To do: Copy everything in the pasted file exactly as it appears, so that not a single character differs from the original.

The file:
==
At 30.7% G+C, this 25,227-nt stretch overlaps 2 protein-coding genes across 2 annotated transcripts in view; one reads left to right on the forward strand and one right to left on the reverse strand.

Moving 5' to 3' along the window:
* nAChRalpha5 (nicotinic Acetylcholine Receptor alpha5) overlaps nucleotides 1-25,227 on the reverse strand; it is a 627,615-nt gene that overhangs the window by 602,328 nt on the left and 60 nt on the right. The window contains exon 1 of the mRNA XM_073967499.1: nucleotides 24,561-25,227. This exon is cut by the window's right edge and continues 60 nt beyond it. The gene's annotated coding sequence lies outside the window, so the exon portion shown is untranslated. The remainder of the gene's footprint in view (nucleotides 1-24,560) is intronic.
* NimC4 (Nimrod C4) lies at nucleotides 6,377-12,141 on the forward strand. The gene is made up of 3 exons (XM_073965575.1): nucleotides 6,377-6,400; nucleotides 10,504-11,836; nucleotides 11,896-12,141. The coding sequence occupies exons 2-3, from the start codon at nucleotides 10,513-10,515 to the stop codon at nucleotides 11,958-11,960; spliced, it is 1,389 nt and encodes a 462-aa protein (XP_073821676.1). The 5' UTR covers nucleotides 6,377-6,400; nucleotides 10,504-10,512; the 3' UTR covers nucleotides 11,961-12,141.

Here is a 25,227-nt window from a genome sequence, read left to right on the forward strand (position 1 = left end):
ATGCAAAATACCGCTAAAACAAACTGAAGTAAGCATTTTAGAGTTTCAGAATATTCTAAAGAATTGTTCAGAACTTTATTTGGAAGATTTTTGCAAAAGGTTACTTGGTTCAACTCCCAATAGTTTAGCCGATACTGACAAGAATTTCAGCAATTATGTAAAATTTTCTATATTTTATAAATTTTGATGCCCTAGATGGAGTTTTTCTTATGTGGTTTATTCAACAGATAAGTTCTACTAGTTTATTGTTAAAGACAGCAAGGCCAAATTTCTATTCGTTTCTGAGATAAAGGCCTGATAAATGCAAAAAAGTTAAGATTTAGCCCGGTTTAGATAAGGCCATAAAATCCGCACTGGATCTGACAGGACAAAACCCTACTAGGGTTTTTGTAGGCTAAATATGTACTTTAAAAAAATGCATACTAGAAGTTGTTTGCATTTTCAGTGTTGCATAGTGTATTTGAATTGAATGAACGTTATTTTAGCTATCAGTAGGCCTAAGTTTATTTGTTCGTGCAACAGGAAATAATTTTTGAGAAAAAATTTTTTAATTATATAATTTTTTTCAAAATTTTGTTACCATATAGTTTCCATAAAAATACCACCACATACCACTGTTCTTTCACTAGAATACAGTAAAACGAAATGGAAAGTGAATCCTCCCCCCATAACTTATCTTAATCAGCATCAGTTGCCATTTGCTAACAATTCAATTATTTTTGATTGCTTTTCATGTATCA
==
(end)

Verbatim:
At 30.7% G+C, this 25,227-nt stretch overlaps 2 protein-coding genes across 2 annotated transcripts in view; one reads left to right on the forward strand and one right to left on the reverse strand.

Moving 5' to 3' along the window:
* nAChRalpha5 (nicotinic Acetylcholine Receptor alpha5) overlaps nucleotides 1-25,227 on the reverse strand; it is a 627,615-nt gene that overhangs the window by 602,328 nt on the left and 60 nt on the right. The window contains exon 1 of the mRNA XM_073967499.1: nucleotides 24,561-25,227. This exon is cut by the window's right edge and continues 60 nt beyond it. The gene's annotated coding sequence lies outside the window, so the exon portion shown is untranslated. The remainder of the gene's footprint in view (nucleotides 1-24,560) is intronic.
* NimC4 (Nimrod C4) lies at nucleotides 6,377-12,141 on the forward strand. The gene is made up of 3 exons (XM_073965575.1): nucleotides 6,377-6,400; nucleotides 10,504-11,836; nucleotides 11,896-12,141. The coding sequence occupies exons 2-3, from the start codon at nucleotides 10,513-10,515 to the stop codon at nucleotides 11,958-11,960; spliced, it is 1,389 nt and encodes a 462-aa protein (XP_073821676.1). The 5' UTR covers nucleotides 6,377-6,400; nucleotides 10,504-10,512; the 3' UTR covers nucleotides 11,961-12,141.

Here is a 25,227-nt window from a genome sequence, read left to right on the forward strand (position 1 = left end):
ATGCAAAATACCGCTAAAACAAACTGAAGTAAGCATTTTAGAGTTTCAGAATATTCTAAAGAATTGTTCAGAACTTTATTTGGAAGATTTTTGCAAAAGGTTACTTGGTTCAACTCCCAATAGTTTAGCCGATACTGACAAGAATTTCAGCAATTATGTAAAATTTTCTATATTTTATAAATTTTGATGCCCTAGATGGAGTTTTTCTTATGTGGTTTATTCAACAGATAAGTTCTACTAGTTTATTGTTAAAGACAGCAAGGCCAAATTTCTATTCGTTTCTGAGATAAAGGCCTGATAAATGCAAAAAAGTTAAGATTTAGCCCGGTTTAGATAAGGCCATAAAATCCGCACTGGATCTGACAGGACAAAACCCTACTAGGGTTTTTGTAGGCTAAATATGTACTTTAAAAAAATGCATACTAGAAGTTGTTTGCATTTTCAGTGTTGCATAGTGTATTTGAATTGAATGAACGTTATTTTAGCTATCAGTAGGCCTAAGTTTATTTGTTCGTGCAACAGGAAATAATTTTTGAGAAAAAATTTTTTAATTATATAATTTTTTTCAAAATTTTGTTACCATATAGTTTCCATAAAAATACCACCACATACCACTGTTCTTTCACTAGAATACAGTAAAACGAAATGGAAAGTGAATCCTCCCCCCATAACTTATCTTAATCAGCATCAGTTGCCATTTGCTAACAATTCAATTATTTTTGATTGCTTTTCATGTATCA